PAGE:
John 17:21 — I recently heard a message on unity. The speaker didn’t go into detail on what we were united in, just that we were all together. That wasn’t unity in doctrine, rather unity in mere proximity. We must be united in the truth (John 17:17). Sometimes people will separate from us because of their love for the world (2 Timothy 4:10). Sometimes we are commanded to separate from others (2 Corinthians 6:17).

Psalm 119:81 — How much do you desire God’s Word? Does your soul yearn for it? Do your eyes look for it (Psalm 119:82)? Do you delight in it (Psalm 119:92)? Do you seek it (Psalm 119:94)?

Psalm 119:89 — The center verse of the 176 verses in Psalm 119 emphasizes the eternal settled nature of the Word of the LORD. That is the same Word given to us – will we read it and heed it?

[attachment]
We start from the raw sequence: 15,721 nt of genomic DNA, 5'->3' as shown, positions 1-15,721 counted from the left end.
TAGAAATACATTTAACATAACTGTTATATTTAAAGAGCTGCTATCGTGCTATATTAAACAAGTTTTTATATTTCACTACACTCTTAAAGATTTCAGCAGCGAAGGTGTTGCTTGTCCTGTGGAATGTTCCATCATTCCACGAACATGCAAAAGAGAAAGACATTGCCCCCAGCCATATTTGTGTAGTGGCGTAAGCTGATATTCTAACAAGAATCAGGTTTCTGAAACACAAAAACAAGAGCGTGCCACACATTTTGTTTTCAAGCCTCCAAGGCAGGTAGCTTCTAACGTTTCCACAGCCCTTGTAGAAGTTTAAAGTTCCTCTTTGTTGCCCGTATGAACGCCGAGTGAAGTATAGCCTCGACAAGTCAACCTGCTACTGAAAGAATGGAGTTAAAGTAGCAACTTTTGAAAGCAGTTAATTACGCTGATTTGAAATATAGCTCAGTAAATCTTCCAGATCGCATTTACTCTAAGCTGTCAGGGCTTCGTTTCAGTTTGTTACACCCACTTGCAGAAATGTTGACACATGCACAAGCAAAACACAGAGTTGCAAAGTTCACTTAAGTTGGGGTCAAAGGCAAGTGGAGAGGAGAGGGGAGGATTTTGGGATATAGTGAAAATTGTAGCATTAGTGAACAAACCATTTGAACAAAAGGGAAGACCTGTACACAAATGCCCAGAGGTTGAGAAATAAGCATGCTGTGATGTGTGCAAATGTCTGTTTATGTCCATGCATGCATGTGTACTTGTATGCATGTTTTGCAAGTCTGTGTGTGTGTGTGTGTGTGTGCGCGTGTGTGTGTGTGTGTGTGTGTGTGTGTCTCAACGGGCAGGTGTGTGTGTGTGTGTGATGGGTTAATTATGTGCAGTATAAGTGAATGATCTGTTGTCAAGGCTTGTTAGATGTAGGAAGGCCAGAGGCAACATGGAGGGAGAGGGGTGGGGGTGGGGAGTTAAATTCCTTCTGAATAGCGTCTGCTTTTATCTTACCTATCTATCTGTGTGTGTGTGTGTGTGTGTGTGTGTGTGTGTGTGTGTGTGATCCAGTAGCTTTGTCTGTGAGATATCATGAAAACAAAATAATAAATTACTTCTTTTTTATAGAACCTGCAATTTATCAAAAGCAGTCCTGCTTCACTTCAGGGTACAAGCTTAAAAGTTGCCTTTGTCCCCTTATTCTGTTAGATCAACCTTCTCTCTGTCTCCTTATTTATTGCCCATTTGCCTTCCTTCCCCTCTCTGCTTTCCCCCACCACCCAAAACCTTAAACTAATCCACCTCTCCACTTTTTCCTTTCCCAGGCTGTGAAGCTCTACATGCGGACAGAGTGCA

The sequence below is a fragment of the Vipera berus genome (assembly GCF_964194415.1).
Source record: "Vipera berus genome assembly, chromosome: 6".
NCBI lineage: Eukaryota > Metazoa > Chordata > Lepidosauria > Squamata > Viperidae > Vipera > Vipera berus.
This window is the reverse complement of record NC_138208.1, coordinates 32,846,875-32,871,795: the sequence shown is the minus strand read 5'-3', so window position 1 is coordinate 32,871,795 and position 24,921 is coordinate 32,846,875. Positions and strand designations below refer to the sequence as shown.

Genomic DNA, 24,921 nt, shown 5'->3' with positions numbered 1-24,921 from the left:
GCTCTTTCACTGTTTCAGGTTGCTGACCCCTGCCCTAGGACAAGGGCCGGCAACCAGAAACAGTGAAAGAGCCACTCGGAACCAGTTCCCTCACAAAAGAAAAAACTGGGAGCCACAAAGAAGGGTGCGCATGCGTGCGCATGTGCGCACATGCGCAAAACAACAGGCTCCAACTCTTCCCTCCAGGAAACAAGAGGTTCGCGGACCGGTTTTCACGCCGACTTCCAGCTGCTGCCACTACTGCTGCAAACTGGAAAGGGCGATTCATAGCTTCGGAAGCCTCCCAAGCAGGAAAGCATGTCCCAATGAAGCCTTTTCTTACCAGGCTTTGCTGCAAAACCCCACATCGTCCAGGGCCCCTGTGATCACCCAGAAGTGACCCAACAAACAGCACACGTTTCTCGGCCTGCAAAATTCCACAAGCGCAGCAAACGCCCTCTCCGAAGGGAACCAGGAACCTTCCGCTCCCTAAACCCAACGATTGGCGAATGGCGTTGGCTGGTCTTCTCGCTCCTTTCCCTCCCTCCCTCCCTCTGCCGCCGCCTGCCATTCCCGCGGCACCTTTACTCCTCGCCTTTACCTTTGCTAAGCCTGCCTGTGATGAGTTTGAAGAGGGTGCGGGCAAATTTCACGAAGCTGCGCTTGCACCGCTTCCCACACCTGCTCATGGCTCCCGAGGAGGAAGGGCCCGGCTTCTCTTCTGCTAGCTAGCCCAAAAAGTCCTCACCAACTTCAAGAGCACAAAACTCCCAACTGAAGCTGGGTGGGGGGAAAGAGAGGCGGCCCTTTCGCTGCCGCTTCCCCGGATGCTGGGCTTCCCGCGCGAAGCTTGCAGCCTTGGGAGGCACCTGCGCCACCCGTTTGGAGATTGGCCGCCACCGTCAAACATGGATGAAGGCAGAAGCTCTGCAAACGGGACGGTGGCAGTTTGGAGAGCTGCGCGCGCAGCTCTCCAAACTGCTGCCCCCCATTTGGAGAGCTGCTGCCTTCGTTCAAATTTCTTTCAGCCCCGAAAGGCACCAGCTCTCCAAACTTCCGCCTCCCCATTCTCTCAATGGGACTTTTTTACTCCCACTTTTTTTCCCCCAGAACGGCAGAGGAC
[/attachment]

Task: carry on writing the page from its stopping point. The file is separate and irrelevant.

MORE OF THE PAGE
Proverbs 16:7 — You can have peace with everyone if you have peace with the most important One first!

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Daily Encouragement

May 27 – Thou Art the Man!

2 Samuel 12:1-31
John 16:1-33
Psalm 119:65-80
Proverbs 16:4-5

Nathan advises King David

2 Samuel 12:7 — “Thou art the man!” This is the only time this phrase is found in the Bible. What was the great sin David had done? “Thou hast despised me” (2 Samuel 12:10). What David had done in secret would soon be made known publicly (2 Samuel 12:12, Luke 8:17) because “the enemies of the LORD [have occasion] to blaspheme” (2 Samuel 12:14).

2 Samuel 12:24 — ”… and the LORD loved him.” God chastens, but God forgives.

2 Samuel 12:28 — The king that stayed home in days of battle now gathered the people for battle. Joab, not always known for his ethics, was loyal to David though.

John 16:2 — One of the people Jesus is talking about is Saul of Tarsus.